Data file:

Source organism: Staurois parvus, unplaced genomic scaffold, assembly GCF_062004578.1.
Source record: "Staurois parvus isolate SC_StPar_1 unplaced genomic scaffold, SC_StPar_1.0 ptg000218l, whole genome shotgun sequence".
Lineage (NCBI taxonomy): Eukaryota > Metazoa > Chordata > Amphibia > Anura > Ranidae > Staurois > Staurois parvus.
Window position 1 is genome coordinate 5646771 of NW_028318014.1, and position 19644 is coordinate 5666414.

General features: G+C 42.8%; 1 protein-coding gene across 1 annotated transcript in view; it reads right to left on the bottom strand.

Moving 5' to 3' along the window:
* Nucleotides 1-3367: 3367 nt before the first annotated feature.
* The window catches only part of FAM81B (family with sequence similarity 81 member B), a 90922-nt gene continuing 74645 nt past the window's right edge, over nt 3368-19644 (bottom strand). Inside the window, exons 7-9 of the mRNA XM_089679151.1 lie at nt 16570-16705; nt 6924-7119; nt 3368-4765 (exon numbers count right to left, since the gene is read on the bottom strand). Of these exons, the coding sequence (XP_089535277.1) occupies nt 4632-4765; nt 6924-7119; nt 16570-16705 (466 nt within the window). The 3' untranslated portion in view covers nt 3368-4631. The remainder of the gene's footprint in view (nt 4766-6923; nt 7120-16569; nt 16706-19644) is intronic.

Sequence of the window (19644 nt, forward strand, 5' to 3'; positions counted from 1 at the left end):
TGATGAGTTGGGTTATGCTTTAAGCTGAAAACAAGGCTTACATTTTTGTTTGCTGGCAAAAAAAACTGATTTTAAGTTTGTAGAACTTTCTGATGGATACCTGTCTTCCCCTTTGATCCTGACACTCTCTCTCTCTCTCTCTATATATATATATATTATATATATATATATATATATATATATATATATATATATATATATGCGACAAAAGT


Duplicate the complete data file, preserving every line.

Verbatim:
Source organism: Staurois parvus, unplaced genomic scaffold, assembly GCF_062004578.1.
Source record: "Staurois parvus isolate SC_StPar_1 unplaced genomic scaffold, SC_StPar_1.0 ptg000218l, whole genome shotgun sequence".
Lineage (NCBI taxonomy): Eukaryota > Metazoa > Chordata > Amphibia > Anura > Ranidae > Staurois > Staurois parvus.
Window position 1 is genome coordinate 5646771 of NW_028318014.1, and position 19644 is coordinate 5666414.

General features: G+C 42.8%; 1 protein-coding gene across 1 annotated transcript in view; it reads right to left on the bottom strand.

Moving 5' to 3' along the window:
* Nucleotides 1-3367: 3367 nt before the first annotated feature.
* The window catches only part of FAM81B (family with sequence similarity 81 member B), a 90922-nt gene continuing 74645 nt past the window's right edge, over nt 3368-19644 (bottom strand). Inside the window, exons 7-9 of the mRNA XM_089679151.1 lie at nt 16570-16705; nt 6924-7119; nt 3368-4765 (exon numbers count right to left, since the gene is read on the bottom strand). Of these exons, the coding sequence (XP_089535277.1) occupies nt 4632-4765; nt 6924-7119; nt 16570-16705 (466 nt within the window). The 3' untranslated portion in view covers nt 3368-4631. The remainder of the gene's footprint in view (nt 4766-6923; nt 7120-16569; nt 16706-19644) is intronic.

Sequence of the window (19644 nt, forward strand, 5' to 3'; positions counted from 1 at the left end):
TGATGAGTTGGGTTATGCTTTAAGCTGAAAACAAGGCTTACATTTTTGTTTGCTGGCAAAAAAAACTGATTTTAAGTTTGTAGAACTTTCTGATGGATACCTGTCTTCCCCTTTGATCCTGACACTCTCTCTCTCTCTCTCTATATATATATATATTATATATATATATATATATATATATATATATATATATATATATATGCGACAAAAGT